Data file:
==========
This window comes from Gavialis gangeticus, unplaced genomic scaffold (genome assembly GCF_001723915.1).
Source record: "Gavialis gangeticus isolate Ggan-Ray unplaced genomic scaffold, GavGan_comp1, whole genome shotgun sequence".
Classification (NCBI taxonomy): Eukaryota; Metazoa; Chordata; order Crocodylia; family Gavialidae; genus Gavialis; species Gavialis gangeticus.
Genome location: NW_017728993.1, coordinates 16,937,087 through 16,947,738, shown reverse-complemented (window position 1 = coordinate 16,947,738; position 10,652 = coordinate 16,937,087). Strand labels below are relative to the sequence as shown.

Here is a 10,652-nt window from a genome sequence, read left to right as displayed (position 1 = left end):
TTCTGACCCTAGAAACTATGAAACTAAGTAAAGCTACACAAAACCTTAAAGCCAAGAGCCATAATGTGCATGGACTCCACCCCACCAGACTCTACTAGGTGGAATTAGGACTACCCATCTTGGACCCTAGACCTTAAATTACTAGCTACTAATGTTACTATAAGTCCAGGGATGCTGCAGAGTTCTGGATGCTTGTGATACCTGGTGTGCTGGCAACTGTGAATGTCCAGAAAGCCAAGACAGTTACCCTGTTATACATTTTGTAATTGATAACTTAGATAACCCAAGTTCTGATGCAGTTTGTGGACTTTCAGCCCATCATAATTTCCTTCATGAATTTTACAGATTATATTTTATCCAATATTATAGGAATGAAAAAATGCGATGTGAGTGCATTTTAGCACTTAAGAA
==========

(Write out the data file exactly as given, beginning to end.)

This window comes from Gavialis gangeticus, unplaced genomic scaffold (genome assembly GCF_001723915.1).
Source record: "Gavialis gangeticus isolate Ggan-Ray unplaced genomic scaffold, GavGan_comp1, whole genome shotgun sequence".
Classification (NCBI taxonomy): Eukaryota; Metazoa; Chordata; order Crocodylia; family Gavialidae; genus Gavialis; species Gavialis gangeticus.
Genome location: NW_017728993.1, coordinates 16,937,087 through 16,947,738, shown reverse-complemented (window position 1 = coordinate 16,947,738; position 10,652 = coordinate 16,937,087). Strand labels below are relative to the sequence as shown.

Here is a 10,652-nt window from a genome sequence, read left to right as displayed (position 1 = left end):
TTCTGACCCTAGAAACTATGAAACTAAGTAAAGCTACACAAAACCTTAAAGCCAAGAGCCATAATGTGCATGGACTCCACCCCACCAGACTCTACTAGGTGGAATTAGGACTACCCATCTTGGACCCTAGACCTTAAATTACTAGCTACTAATGTTACTATAAGTCCAGGGATGCTGCAGAGTTCTGGATGCTTGTGATACCTGGTGTGCTGGCAACTGTGAATGTCCAGAAAGCCAAGACAGTTACCCTGTTATACATTTTGTAATTGATAACTTAGATAACCCAAGTTCTGATGCAGTTTGTGGACTTTCAGCCCATCATAATTTCCTTCATGAATTTTACAGATTATATTTTATCCAATATTATAGGAATGAAAAAATGCGATGTGAGTGCATTTTAGCACTTAAGAA